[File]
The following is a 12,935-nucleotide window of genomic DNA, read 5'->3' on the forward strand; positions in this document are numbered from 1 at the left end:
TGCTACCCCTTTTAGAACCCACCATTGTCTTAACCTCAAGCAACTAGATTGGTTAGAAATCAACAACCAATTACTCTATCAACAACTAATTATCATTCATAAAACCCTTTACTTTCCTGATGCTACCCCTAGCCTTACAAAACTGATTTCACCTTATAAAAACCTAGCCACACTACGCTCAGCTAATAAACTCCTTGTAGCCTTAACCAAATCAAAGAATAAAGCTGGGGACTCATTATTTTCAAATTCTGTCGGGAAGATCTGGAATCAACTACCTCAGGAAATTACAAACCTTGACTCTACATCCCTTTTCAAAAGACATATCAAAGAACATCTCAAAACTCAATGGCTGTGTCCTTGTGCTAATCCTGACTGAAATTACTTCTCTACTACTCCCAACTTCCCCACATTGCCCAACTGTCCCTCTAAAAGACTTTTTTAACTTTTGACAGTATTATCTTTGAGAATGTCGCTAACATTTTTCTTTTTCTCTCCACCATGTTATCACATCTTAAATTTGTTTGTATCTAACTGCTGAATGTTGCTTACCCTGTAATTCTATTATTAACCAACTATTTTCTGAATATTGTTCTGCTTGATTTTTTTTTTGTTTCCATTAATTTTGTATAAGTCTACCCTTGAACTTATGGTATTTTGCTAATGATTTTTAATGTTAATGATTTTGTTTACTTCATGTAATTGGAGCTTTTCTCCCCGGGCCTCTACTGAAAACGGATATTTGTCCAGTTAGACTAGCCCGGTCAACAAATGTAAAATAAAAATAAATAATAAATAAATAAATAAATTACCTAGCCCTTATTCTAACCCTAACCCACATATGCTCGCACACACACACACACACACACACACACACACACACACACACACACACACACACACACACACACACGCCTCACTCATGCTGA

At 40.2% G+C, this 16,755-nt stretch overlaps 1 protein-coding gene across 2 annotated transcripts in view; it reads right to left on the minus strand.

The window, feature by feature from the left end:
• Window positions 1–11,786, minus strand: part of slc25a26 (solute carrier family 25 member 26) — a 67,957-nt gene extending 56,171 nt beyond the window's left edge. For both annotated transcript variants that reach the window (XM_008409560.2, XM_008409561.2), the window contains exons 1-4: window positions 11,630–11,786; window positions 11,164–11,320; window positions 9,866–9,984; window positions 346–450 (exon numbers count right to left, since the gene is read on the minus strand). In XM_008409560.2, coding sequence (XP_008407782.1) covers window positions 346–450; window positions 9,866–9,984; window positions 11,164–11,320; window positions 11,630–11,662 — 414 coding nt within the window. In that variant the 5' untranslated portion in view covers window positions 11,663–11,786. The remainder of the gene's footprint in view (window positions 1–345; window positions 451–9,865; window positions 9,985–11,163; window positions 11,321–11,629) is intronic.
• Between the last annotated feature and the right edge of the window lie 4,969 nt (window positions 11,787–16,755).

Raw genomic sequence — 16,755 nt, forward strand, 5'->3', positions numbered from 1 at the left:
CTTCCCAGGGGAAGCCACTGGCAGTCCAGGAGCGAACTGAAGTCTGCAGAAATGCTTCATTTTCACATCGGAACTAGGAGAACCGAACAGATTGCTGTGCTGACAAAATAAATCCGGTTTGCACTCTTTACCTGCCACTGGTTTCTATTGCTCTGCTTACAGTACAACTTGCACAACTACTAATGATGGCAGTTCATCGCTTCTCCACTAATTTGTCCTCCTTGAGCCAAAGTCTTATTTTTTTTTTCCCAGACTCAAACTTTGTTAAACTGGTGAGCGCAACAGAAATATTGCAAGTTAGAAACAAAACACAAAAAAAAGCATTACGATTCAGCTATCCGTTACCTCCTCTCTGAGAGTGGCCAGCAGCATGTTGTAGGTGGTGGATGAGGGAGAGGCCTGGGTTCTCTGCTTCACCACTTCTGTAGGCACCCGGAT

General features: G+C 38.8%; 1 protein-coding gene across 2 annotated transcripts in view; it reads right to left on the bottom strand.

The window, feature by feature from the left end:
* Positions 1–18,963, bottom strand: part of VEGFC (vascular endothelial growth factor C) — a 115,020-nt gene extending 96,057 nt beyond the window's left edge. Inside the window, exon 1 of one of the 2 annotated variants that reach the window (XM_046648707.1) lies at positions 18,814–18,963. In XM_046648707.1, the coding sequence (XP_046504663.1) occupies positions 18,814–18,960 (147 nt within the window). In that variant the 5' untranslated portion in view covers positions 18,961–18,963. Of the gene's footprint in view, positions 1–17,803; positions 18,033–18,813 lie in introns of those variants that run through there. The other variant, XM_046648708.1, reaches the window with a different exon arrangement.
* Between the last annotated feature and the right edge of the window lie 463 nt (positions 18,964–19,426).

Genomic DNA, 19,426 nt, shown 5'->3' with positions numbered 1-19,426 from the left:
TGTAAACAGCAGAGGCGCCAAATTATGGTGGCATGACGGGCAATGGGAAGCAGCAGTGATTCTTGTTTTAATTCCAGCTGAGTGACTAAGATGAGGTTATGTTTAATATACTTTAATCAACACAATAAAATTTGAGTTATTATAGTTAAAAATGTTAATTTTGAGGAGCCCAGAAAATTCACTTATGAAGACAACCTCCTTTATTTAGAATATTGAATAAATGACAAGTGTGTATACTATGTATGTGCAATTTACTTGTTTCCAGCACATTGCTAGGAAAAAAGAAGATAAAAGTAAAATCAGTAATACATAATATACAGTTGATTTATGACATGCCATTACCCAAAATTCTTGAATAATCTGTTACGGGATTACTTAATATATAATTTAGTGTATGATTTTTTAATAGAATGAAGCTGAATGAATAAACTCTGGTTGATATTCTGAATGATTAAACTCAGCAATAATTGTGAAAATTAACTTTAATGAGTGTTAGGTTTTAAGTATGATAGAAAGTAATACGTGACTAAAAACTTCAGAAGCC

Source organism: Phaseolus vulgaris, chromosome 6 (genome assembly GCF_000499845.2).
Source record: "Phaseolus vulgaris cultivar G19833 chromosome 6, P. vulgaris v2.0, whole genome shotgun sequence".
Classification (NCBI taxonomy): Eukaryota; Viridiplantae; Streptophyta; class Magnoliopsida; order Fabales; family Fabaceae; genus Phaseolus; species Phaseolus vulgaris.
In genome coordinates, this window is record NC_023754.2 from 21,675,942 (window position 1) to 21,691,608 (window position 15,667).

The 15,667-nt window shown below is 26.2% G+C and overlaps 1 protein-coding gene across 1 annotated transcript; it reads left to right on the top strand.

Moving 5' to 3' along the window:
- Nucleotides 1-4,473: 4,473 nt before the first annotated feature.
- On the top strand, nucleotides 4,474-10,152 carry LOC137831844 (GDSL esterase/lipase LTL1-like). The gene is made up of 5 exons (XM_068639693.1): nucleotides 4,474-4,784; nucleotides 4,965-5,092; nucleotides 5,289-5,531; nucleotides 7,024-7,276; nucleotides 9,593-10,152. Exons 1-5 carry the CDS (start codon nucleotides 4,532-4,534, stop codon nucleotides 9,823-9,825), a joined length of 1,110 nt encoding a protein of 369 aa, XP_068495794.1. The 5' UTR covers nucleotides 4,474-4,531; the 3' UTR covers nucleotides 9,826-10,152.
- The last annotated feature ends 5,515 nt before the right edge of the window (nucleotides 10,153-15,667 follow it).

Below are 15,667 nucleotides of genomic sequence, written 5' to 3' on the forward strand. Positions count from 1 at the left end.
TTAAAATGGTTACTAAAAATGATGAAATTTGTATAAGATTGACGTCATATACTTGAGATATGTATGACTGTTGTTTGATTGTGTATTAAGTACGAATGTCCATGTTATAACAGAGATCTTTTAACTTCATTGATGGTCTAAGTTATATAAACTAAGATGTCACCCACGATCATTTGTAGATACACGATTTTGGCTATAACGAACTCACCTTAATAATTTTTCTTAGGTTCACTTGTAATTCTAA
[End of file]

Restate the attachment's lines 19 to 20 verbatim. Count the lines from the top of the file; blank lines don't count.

The 15,667-nt window shown below is 26.2% G+C and overlaps 1 protein-coding gene across 1 annotated transcript; it reads left to right on the top strand.

Moving 5' to 3' along the window: